I’m in the middle of reading Fantasy Camp: Living the Dream with Maz and the ’60 Bucs by Jim O’Brien, a sportswriter based in the South Hills of Pittsburgh. This book relates some of his experiences while he attended the Pirates’ Fantasy Camp in Bradenton, Florida in January of 2005, where many of the players in attendance were members of the 1960 World Champion team (plus Steve Blass of the 1979 World Series champion team). While the book is titled Fantasy Camp and it does relate some stories about the 2005 Pirates’ Fantasy Camp, it is primarily about the characters who took part in the fantasy camp. It paints a picture of the personalities that made up the 1960 Pirates team and it gives the players a chance to talk about their experiences over the 40+ years since they won the World Series. One of the most interesting things that I’ve found from reading the book is how many people associated with the Pirates live or lived in Upper St. Clair, which is where I went to high school. I knew there were some Steelers affiliates (Myron Cope used to live down the hill from our house and Chuck Noll probably only lived like a mile from our house), but I hadn’t realized that so many former Pirates live there. These include Steve Blass (won two games for the Pirates in the 1979 World Series), Kent Tekulve (I went to school with his son), Lanny Fratarre (long-time Pirates broadcaster – apparently no longer lives in USC), Grant Jackson, and some others, I think.

In addition to the Upper St. Clair connection, I have found that I have a geographical connection with some ex-Pirates based on where I lived during college: Webster Hall in Oakland.  It turns out that a number of Pirates lived in Webster Hall during the 1960’s. Since, during that era, the Pirates played at Forbes Field in Oakland, Webster Hall would have been a convenient place to live. In fact, it is no more than 3 blocks from Webster Hall to the site of Forbes Field. Talk about an easy commute! By the time I moved in, I’m pretty sure there weren’t any Pirates still living there, but I find it neat to think that I lived in the same building as many former Pirates.

Anyway, it’s interesting to read a book about a local sports team and hear about the players’ everyday lives and how they could easily intersect with your own – like Steve Blass looking after his grandson at the children’s play place at South Hills Village Mall. I could bump into a guy who contributed greatly to the Pirates World Series victory while I’m out shopping for underwear! That’s pretty wild.

A final side-note: if we’re talking about people who have been in the World Series and are affiliated with Upper St. Clair, we need to mention Sean Casey, who went to Upper St. Clair High School, graduating in 1992. He played most of his career in the Major Leagues with the Cincinnati Reds, but began this season with the Pirates. Just before the trade deadline, he was sent to the Tigers, managed by Jim Leyland, the former Pirates manager who led the Bucs to 3 straight division titles in the early 1990s. Anyway, Sean Casey came up big for the Tigers during the World Series, hitting 2 home runs and a few doubles. Unfortunately, the wretched St. Louis Cardinals won. With the way they played, the Tigers didn’t deserve to win, but still, who wants to see the Cardinals win?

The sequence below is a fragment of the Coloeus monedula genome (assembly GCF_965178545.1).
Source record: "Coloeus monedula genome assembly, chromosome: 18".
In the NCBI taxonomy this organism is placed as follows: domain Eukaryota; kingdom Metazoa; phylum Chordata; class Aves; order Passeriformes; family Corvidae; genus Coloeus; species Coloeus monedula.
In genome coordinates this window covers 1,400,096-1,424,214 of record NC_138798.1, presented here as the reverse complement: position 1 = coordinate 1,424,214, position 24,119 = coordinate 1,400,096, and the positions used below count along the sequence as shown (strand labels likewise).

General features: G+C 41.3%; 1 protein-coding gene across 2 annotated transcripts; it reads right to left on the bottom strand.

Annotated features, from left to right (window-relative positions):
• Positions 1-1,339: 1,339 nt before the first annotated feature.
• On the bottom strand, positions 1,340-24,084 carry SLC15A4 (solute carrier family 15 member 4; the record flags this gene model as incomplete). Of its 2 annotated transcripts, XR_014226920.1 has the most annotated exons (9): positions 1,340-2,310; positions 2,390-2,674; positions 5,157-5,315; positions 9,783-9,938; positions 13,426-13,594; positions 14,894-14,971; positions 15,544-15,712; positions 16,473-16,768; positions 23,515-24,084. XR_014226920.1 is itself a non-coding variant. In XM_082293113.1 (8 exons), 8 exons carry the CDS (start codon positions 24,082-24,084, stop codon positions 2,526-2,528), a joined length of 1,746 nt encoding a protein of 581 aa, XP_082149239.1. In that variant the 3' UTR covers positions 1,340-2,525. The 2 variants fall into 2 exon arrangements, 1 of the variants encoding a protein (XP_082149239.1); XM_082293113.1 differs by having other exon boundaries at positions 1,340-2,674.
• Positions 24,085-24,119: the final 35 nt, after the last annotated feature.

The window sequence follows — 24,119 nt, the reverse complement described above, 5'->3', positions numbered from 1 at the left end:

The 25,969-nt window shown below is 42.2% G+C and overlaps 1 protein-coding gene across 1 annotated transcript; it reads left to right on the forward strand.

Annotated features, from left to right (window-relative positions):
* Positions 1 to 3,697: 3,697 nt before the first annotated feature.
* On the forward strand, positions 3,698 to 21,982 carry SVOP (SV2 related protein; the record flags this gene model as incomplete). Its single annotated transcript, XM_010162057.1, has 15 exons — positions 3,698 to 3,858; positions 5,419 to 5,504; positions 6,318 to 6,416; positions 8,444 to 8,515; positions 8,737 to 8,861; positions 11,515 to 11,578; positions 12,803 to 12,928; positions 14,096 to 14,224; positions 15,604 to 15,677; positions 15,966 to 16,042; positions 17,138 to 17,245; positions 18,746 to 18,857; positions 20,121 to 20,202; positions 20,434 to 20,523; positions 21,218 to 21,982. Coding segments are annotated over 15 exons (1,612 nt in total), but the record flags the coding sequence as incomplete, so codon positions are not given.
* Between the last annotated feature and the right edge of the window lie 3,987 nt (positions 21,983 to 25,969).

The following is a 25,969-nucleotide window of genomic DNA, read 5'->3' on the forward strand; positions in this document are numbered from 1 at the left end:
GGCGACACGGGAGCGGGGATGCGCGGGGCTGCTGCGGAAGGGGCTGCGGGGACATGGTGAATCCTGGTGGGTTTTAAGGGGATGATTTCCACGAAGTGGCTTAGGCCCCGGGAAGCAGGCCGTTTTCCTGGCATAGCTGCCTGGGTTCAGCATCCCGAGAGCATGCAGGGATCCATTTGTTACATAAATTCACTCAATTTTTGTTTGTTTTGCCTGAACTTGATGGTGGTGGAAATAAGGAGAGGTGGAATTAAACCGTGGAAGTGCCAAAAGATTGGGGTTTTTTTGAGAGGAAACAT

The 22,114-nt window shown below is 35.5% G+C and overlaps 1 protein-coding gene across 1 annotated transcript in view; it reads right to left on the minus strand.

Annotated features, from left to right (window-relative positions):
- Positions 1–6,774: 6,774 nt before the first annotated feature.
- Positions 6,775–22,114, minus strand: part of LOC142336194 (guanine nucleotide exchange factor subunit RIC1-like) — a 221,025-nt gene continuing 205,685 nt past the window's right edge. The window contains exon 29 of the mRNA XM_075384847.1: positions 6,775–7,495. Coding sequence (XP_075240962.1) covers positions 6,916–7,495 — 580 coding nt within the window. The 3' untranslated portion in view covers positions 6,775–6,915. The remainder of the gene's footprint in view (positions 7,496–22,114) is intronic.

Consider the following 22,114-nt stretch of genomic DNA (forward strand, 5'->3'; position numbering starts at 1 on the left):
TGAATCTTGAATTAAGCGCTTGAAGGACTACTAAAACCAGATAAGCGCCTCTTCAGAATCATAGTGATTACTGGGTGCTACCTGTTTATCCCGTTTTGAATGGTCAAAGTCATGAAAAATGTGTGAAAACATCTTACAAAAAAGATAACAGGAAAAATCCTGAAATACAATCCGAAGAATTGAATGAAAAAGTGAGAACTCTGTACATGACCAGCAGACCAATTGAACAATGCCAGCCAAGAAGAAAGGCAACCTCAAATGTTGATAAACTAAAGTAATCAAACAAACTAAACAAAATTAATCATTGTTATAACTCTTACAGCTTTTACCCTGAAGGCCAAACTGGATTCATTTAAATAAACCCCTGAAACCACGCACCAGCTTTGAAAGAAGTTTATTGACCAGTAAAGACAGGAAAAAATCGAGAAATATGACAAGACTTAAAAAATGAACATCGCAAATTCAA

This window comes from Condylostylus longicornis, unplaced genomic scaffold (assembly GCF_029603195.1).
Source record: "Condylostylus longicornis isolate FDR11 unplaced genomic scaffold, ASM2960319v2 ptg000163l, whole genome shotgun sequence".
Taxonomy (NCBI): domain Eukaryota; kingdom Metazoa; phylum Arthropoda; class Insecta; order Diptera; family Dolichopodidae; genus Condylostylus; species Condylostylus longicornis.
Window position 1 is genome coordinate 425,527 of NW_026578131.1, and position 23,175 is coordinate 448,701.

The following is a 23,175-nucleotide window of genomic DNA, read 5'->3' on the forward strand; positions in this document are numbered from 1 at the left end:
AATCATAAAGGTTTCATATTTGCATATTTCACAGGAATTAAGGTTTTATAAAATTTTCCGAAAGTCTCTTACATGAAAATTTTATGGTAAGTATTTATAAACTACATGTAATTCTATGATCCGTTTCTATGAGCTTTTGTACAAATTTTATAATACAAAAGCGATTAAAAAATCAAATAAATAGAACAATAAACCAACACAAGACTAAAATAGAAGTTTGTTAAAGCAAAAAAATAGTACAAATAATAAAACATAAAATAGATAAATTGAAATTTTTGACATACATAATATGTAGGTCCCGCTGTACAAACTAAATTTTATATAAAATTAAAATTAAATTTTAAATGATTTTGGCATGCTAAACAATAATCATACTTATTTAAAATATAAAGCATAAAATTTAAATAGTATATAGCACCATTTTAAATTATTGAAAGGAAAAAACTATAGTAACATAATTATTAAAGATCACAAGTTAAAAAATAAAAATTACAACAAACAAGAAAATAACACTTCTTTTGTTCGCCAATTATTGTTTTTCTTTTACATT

I’m only about 150 pages into the book and it weighs in at a little over 500 pages, so I still have quite a bit of reading ahead of me. When I’m done, I’ll post my concluding thoughts on the book.


Happy Birthday To Me

Some of you may know that I just had a birthday.  It was a good time – my parents were in town and we had a good time together.  I also got some cool presents, including the official Pirates away jersey, Fantasy Camp by Jim O’Brien (about going to Pirates Fantasy Camp in Bradenton with members of the 1960 Pirates), and The New Tetris for my N64.

Now that things have settled down a little, I hope to begin blogging again with increased frequency.  This will require that I don’t spend the entirety of my evenings watching baseball and playing The New Tetris

Oh, and I finally cut my hair again for the first time since June.


The Official Rules of Baseball

Last week I finished reading The Official Rules of Baseball: An Anecdotal Look at the Rules of Baseball and How They Came To Be by David Nemec. While the book is very interesting, the level of detail and the amount of time spent on subtle, seldom-invoked rules probably make it too esoteric for the casual fan. However, for students of the game – those interested in better understanding the infield-fly rule or other widely-misunderstood concepts – it is ideal.